His parents — his mother, Gigi Tchividjian, is Billy Graham’s oldest daughter — kicked him out of their home when he was 16. He worked in construction and waited tables at Chili’s. By 21, bored with the party scene, he prayed for God to lead him.
“I said, 'All right, God, you take over,’” he said at the time. “‘You're the one who built me; you're the one who can fix me.’’’
He got a GED and graduated from Columbia International University in South Carolina in 1997. He earned a divinity degree in 2001 from the Reformed Theological Seminary in Orlando.
He founded New City Presbyterian Church in Coconut Creek in 2003, and borrowing from the oratorical gifts of his famed grandfather, he built the congregation from a few to 400.
In March 2009, he was tapped to lead Coral Ridge.
Six months later, hundreds of church members — including their choir director — defected and held services in Butterfly World in Tradewinds Park in Coconut Creek. A petition called for Tchividjian’s removal, saying he was not living up to the legacy of Kennedy, who built the church on a bedrock of Christian conservatism and political activism.
The church voted whether to retain him as pastor; Tchividjian won by a margin of about 69 percent to 31 percent.
“My family and I thank the Coral Ridge family for standing behind us and supporting me as your new pastor,” Tchividjian wrote in a statement at the time. “Change is difficult for any institution, but it is especially difficult for a church which has known only one pastor in its 50-year history and I understand that.”
For the next six years, Tchividjian, who remembers riding in a limo with Johnny Cash when he was 4 to hear his grandfather preach in the Detroit Silverdome, led the church. He focused more on Biblical passages than preaching politics.
Gene Rausch, who lives in Ohio, often listened to his sermons through the church’s live-streaming service. She said she was impressed because he knew so much about the Bible at such a young age.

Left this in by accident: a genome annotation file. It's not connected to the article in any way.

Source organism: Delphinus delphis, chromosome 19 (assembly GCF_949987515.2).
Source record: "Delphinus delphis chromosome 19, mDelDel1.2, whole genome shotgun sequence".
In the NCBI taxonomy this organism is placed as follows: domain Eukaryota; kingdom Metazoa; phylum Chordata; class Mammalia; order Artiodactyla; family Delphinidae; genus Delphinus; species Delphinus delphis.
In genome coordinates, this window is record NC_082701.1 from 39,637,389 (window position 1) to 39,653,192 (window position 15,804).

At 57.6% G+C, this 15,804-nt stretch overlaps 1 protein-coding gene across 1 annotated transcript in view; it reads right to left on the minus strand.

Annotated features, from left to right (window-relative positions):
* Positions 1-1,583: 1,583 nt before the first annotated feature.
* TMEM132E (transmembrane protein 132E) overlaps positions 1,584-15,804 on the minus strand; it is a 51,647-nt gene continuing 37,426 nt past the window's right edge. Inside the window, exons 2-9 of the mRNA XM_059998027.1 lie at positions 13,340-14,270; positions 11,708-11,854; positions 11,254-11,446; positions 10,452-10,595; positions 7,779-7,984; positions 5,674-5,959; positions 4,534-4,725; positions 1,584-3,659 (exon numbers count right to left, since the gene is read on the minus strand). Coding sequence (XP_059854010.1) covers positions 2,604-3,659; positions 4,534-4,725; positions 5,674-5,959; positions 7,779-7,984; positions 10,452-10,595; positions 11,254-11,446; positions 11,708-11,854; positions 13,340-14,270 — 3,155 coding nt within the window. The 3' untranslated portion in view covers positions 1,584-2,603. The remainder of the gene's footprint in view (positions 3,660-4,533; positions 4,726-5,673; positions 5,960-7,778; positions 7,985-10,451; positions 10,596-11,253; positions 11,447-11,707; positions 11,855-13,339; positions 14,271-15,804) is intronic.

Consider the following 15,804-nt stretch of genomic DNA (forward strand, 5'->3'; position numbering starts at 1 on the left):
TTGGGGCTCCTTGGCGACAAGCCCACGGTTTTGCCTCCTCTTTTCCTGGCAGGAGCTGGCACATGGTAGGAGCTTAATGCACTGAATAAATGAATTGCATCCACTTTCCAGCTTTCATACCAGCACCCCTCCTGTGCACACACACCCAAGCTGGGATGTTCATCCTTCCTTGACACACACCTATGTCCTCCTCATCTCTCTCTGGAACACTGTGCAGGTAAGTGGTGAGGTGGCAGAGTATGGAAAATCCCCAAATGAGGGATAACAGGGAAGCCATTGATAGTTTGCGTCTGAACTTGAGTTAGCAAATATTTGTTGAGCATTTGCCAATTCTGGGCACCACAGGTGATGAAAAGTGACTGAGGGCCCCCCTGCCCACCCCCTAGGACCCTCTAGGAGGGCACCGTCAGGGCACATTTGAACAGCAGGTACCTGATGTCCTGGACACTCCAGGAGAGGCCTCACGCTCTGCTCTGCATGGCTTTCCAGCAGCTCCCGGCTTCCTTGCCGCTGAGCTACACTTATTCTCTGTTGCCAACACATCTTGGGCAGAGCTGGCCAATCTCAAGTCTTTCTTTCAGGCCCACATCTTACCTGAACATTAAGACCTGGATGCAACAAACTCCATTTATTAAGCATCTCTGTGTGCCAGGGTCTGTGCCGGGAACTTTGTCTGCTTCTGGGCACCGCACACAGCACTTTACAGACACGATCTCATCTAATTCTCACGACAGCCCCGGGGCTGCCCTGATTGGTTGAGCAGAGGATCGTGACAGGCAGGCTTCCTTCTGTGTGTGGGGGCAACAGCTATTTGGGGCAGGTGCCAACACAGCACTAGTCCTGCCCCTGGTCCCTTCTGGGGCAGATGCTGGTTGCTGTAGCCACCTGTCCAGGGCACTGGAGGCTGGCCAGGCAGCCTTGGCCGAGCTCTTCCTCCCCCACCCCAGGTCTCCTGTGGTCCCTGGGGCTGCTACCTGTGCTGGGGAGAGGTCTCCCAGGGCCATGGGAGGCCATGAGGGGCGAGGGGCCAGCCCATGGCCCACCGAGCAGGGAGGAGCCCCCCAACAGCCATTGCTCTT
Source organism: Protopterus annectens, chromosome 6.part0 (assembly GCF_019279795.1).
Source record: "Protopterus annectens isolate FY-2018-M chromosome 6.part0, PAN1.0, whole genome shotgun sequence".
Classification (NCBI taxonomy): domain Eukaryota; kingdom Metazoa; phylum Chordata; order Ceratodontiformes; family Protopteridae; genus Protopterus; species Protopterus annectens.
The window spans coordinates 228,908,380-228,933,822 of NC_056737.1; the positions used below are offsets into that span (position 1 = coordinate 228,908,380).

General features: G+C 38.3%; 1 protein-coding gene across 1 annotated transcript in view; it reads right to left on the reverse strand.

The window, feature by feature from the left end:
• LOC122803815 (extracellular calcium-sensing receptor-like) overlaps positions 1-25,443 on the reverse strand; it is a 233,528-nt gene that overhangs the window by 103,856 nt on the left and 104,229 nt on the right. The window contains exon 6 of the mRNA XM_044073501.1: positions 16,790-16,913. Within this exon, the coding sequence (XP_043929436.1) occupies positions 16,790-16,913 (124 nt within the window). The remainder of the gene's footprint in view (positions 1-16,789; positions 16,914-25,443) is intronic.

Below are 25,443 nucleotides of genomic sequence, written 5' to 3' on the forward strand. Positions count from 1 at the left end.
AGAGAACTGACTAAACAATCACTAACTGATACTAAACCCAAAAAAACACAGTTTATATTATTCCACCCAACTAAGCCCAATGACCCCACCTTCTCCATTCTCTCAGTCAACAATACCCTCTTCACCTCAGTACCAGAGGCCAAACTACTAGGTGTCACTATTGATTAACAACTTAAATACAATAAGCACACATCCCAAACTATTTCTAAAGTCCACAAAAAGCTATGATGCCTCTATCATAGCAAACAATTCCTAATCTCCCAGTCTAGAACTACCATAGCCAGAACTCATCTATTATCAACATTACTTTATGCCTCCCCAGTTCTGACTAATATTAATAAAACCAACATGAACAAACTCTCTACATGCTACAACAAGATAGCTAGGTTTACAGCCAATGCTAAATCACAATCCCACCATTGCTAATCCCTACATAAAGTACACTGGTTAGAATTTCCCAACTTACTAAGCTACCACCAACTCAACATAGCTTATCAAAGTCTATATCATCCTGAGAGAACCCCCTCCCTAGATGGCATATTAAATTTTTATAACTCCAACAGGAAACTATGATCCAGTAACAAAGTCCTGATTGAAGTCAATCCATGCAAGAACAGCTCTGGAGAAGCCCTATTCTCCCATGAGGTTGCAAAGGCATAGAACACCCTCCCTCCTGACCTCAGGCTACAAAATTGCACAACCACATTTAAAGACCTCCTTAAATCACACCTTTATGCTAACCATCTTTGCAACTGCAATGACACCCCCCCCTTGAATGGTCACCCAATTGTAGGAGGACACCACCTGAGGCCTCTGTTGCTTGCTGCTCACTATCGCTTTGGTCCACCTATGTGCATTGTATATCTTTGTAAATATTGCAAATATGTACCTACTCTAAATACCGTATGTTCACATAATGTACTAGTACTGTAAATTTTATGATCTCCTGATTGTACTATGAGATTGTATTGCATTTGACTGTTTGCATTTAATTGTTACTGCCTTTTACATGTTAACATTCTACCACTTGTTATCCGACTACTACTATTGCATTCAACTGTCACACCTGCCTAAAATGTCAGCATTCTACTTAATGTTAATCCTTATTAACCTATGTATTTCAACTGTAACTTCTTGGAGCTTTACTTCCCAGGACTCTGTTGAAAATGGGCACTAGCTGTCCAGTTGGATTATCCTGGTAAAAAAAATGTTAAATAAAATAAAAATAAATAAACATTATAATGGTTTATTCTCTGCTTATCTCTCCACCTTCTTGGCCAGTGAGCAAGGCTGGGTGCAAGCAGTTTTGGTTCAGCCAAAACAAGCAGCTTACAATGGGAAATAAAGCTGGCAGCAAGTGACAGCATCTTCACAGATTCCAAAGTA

Nonetheless, she said he had to resign.
“I think that was the right thing to do," she said. “He needs to have time to get himself together.’’
This is not the first time the senior pastor of a well-known church resigned after a “moral failing.” A year ago, the Rev. Bob Coy stepped down from the mega-church Calvary Chapel in Fort Lauderdale. In a sermon after Coy’s resignation, Calvary Chapel’s Outreach Pastor Chet Lowe revealed Coy had committed adultery with more than one woman and “committed sexual immortality, habitually, through pornography,’’ the Christian Post reported.
Daniel Alvarez, a senior instructor with Florida International University's Department of Religious Studies, said Protestant pastors “are held to a higher standard,” and it’s not surprising to see them succumb to the pressure.
“The problem is that so much is expected of them and any failure is so magnified in the eyes of the parishioners that there is no redemption.”
In his statement to the Washington Post, Tchividjian asked for his congregants to pray for him and his family.
“Both my wife and I are heartbroken over our actions and we ask you to pray for us and our family that God would give us the grace we need to weather this heart-wrenching storm. We are amazingly grateful for the team of men and women who are committed to walking this difficult path with us. Please pray for the healing of deep wounds and we kindly ask that you respect our privacy.”